GIMPA and the US Embassy in Ghana Hold discussions on Civic Activism


By Joyce Boahemaa Fosu
GIMPA in collaboration with the US Embassy in Ghana has held a round table discussion on civic activism dubbed ‘Open Government and Civil Society Leadership’.
The programme which was held on Wednesday, May 4th, 2022 at the Greenhill Campus of GIMPA was themed: ‘Transparency and Accountability: Cultivating a Culture of Civic Activism.’
It sought to seek ways to help others to be civically engaged in order to take responsibility for the problems in their various communities.
The event was attended by a team from the US Embassy led by Ms. Ginny Elliot, Head of Public Affairs, some faculty members of GIMPA and other tertiary institutions, civil society leaders and Ph.D students of GIMPA.
Taking participants through the topic, Professor Brain Macharg, the Director of Civic Engagement at the Appalachian State University, North Carolina said much of the civic engagement is derived from the culture and ethics which is a part of the family system unit.
He enumerated four steps that would aid citizens to be civically engaged. He mentioned the first step as volunteerism. According to Prof. Macharg, most American families engage in volunteer activities with their children and this forms the basis of other civic engagements in later life for these children.
He emphasized the need to include civil engagement in the curriculum of students to better their communities. He further called for an alignment between what is taught in school and what is actually practiced to enhance the chances of children imbibing these qualities in a more practical way.
‘There will be a mismatch if for instance we teach equality for all persons in the schools only for the children to realize that in reality physically challenged persons are mistreated because they cannot even access certain places because of their challenge,’ he added.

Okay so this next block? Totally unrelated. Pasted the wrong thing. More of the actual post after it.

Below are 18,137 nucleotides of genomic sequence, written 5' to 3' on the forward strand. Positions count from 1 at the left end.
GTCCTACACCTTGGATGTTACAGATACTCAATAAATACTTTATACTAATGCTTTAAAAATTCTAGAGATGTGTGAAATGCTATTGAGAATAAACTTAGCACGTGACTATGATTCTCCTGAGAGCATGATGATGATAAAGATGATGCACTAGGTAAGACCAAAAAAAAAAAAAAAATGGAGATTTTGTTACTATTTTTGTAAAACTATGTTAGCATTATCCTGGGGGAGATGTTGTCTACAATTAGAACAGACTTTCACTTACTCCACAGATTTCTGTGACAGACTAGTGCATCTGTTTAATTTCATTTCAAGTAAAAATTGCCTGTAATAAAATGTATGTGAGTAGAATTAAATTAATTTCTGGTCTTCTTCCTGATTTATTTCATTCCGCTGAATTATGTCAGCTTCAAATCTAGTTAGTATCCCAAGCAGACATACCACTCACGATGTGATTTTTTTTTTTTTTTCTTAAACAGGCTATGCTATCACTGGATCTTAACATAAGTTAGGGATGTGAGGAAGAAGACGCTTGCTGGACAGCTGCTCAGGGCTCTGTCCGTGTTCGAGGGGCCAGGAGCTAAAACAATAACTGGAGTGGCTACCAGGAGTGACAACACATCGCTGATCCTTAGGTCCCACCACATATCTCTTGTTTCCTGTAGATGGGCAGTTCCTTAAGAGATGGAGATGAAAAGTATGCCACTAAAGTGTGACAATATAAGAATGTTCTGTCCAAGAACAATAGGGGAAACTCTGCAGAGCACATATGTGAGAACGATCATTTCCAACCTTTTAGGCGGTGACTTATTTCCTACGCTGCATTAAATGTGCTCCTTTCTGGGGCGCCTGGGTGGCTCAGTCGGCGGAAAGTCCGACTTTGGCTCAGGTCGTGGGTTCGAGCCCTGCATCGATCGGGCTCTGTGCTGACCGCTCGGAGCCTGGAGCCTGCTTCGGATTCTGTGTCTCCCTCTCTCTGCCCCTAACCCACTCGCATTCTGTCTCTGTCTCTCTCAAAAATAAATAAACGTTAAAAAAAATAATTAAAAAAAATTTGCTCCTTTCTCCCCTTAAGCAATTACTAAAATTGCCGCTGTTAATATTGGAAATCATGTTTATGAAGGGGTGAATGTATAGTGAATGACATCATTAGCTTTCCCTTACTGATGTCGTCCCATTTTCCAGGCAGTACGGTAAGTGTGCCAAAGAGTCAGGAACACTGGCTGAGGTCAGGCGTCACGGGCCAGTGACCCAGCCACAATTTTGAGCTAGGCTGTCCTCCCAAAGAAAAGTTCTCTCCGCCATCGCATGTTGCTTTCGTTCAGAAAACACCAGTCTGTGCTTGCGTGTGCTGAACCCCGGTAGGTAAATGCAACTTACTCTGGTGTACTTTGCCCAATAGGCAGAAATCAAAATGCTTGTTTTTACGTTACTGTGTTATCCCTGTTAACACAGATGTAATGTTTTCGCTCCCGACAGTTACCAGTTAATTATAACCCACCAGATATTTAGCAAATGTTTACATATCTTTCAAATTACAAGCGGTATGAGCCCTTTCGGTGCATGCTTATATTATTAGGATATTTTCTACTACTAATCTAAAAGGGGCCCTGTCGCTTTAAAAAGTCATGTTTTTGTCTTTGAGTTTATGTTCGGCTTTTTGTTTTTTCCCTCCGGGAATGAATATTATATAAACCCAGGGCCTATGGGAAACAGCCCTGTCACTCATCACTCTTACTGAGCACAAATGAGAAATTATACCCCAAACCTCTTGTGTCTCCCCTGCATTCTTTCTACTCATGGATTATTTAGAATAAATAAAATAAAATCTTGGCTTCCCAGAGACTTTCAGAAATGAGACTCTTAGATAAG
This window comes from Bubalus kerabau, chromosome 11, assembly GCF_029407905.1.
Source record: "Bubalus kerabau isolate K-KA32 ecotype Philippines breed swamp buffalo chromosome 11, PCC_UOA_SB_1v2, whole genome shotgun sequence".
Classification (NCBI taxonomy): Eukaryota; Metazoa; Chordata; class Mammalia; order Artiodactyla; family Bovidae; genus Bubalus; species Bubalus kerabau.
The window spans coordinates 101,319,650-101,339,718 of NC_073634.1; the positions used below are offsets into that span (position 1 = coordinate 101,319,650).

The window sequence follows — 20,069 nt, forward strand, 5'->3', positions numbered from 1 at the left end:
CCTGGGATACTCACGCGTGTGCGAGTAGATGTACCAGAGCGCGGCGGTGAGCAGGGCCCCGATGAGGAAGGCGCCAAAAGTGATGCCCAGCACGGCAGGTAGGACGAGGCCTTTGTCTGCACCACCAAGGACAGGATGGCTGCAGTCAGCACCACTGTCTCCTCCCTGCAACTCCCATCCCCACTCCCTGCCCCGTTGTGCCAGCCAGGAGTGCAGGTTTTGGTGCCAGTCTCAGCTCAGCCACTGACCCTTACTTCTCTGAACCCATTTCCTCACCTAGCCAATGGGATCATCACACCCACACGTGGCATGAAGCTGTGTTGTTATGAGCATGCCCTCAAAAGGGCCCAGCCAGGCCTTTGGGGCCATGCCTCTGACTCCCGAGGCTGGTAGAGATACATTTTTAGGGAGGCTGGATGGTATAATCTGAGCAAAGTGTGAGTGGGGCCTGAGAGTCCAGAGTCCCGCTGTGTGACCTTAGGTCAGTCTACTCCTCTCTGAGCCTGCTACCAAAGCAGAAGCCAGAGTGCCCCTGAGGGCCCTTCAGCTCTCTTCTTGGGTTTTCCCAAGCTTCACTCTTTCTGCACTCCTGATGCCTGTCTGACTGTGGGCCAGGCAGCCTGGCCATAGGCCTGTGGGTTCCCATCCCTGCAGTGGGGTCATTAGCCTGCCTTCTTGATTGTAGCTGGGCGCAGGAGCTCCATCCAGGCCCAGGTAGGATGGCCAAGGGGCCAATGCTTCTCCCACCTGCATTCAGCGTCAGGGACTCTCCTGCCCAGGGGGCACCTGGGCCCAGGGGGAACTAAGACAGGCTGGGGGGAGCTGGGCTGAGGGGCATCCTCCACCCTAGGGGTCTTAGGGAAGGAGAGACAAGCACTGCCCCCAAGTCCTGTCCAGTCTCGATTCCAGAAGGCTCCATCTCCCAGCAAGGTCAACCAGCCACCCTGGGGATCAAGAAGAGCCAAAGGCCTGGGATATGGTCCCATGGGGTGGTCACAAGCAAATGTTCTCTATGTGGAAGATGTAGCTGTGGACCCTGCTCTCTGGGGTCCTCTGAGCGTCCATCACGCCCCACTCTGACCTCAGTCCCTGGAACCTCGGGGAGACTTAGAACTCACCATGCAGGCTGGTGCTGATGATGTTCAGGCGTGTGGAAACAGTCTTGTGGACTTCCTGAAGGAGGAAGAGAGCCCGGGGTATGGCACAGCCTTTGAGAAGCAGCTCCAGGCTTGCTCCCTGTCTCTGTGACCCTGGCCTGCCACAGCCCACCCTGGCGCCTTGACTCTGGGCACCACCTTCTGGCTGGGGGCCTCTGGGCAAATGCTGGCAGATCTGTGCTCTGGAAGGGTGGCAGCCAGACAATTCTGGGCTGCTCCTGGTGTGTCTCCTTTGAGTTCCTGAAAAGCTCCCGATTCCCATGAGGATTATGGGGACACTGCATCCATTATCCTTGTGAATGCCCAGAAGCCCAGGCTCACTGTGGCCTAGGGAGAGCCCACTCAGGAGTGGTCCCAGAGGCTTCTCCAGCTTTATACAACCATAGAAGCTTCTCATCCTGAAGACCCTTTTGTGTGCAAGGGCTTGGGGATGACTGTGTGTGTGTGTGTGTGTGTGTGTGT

According to Prof. Macharg, the second step to civic education is through shared enterprise. Shared enterprises include helping the elderly with their load, checking on the elderly, and engaging in communal work, amongst others.
‘Shared enterprise goes a long way to promote civic responsibility and also bring people together, he added.
The third step, he said, was civic infrastructure. For Prof. Macharg, providing the necessary infrastructure to aid people behave in the accepted way is very necessary to promoting civic responsibility among people.
‘To what extent do we provide the necessary tools such as bins to prevent people from littering? It is important to provide people with the necessary tools if we want them to behave in a civil way,’ he further stated.
The last step enumerated by Prof. Macharg was social norming. He explained social norming as replacing negative statements with positive ones to entice people or the youth to do the right thing.
‘For instance, instead of telling under age students to stop drinking alcohol, which they would not, you can say 0-4 percent of school children drink alcohol. This statement could help stop alcohol drinking among students when they realize not many students are drinking alcohol.
After the talk, most participants agreed that it was important for Ghana to draw lessons from the US experience but were also quick to add that those lessons should be localized to suit the culture of the country.
The programme was moderated by Prof. Kingsley Agomor, a Head of Department of the School of Public Service and Governance (SPSG).
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